adjective, clum·si·er, clum·si·est.
Origin of clumsy
Examples from the Web for clumsiness
Yet another chapter in the "J. Law's Clumsiness is So Endearing" saga.Jennifer Lawrence Trips (Again) at the Oscars, Internet Goes Nuts|Marlow Stern|March 3, 2014|DAILY BEAST
Whatever Kerry lacks in clumsiness, he makes up for in spinelessness.
Just a detail, perhaps, but it underlines the clumsiness of Romney's decision to come to Israel.
On Reliable Sources Sunday, Terence Smith said that a recent Obama gaffe was “Romney-esque in its clumsiness.”Sunday Talk: Ann Coulter Defends Mitt Romney & More (Video)|The Daily Beast Video|June 10, 2012|DAILY BEAST
This I am aware is the regulation mode amongst Thames and Lea roach anglers; but its clumsiness always forbade my cultivating it.Lines in Pleasant Places|William Senior
Apologising for your clumsiness, request some one to replace the coins on your nails, saying you will have another try.More Conjuring|Hercat
This great man while traveling in France in 1788 was struck by the clumsiness of the plows used in that country.Stories of Useful Inventions|Samuel Eagle Foreman
Owing to her clumsiness more than to her agility, she came about within pistol-shot distance under the enemy's stern.Yankee Ships and Yankee Sailors: Tales of 1812|James Barnes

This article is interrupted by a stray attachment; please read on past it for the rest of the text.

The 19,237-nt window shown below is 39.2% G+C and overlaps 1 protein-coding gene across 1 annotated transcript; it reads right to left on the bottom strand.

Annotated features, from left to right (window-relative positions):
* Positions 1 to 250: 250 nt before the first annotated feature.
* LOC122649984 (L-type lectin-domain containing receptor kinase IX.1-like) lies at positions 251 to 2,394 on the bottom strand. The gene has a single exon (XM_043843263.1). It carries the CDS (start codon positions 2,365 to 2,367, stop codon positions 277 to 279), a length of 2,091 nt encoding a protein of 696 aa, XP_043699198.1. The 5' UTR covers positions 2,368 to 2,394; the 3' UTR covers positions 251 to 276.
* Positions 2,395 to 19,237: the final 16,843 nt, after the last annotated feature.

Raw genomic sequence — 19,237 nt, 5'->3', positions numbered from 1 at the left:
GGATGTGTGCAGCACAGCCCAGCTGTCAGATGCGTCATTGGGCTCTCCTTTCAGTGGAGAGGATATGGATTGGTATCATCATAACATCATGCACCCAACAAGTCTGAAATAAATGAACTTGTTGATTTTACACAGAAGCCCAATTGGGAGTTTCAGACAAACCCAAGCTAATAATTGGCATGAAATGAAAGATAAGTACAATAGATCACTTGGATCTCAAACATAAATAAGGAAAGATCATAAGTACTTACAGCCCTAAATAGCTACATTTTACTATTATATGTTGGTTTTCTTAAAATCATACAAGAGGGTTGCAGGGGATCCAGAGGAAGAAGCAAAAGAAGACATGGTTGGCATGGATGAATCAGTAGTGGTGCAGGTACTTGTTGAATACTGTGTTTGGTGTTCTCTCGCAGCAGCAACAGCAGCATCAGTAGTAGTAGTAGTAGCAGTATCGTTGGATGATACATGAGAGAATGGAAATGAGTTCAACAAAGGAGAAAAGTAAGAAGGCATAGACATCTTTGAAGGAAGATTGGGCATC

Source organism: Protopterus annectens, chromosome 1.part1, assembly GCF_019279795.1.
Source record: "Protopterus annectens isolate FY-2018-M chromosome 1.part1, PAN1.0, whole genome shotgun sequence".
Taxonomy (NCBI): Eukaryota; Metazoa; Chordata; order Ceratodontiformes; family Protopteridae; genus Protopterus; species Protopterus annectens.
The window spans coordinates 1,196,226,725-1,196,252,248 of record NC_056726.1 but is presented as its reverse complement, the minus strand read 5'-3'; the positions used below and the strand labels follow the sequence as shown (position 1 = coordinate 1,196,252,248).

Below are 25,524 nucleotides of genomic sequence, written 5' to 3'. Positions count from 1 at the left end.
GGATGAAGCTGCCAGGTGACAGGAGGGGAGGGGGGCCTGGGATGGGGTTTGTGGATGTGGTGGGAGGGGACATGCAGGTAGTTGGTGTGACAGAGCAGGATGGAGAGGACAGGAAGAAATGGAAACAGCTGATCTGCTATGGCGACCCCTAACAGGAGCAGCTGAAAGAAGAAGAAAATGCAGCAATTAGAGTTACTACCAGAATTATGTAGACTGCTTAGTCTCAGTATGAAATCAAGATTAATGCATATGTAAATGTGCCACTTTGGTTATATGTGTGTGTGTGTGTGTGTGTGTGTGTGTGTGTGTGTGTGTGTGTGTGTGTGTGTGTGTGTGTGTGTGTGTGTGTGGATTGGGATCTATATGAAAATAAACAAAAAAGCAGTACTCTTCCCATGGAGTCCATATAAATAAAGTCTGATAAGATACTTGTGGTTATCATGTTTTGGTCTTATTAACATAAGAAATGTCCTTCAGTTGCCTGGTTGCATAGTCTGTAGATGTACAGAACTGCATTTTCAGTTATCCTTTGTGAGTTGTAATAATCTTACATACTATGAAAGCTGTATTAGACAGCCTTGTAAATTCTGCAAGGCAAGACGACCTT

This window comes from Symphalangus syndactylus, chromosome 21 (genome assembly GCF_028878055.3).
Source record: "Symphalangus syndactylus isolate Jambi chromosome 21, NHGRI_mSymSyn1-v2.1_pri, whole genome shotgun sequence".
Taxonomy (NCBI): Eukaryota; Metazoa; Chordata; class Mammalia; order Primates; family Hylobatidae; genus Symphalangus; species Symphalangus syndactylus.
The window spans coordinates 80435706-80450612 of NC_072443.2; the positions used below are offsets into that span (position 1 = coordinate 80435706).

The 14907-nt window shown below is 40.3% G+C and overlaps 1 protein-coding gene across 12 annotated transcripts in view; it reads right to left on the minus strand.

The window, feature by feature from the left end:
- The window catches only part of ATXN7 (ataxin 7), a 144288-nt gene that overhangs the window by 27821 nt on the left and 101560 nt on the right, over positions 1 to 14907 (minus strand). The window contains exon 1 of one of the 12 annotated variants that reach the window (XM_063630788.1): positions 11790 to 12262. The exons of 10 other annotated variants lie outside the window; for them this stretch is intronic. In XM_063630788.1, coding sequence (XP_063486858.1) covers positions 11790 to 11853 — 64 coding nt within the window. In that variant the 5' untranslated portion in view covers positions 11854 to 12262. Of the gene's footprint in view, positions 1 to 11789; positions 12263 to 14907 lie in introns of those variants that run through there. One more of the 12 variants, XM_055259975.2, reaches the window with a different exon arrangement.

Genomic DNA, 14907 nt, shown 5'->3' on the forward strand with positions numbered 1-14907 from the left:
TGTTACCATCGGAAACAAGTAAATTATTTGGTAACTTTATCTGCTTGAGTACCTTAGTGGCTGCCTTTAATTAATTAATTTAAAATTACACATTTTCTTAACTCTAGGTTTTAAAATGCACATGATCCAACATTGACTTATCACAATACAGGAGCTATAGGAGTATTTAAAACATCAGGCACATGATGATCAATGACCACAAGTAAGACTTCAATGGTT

And the gentle Scuddy blushed at his clumsiness, and hoped that she would understand the difference.Springhaven|R. D. Blackmore
British Dictionary definitions for clumsiness
adjective -sier or -siest
Word Origin for clumsy
Word Origin and History for clumsiness
1590s, "acting as if benumbed," alteration of Middle English clumsid "numb with cold" (14c.), past participle of clumsen "to benumb, stiffen or paralyze with cold or fear," from a Scandinavian source akin to Old Norse klumsa "make speechless, palsy; prevent from speaking," intensive of kluma "to make motionless." For insertion of -s-, cf. flimsy.
Not in general use until 18c., with senses "manifesting awkwardness; so made as to be unwieldy." Related: Clumsily; clumsiness. Cf. Swedish dialectal klummsen "benumbed with cold," Norwegian klumsad (past participle) "speechless, palsied by a spasm or by fear or witchery;" German verklammen "grow stiff or numb with cold." Also cf. clumse (n.) "a stupid fellow."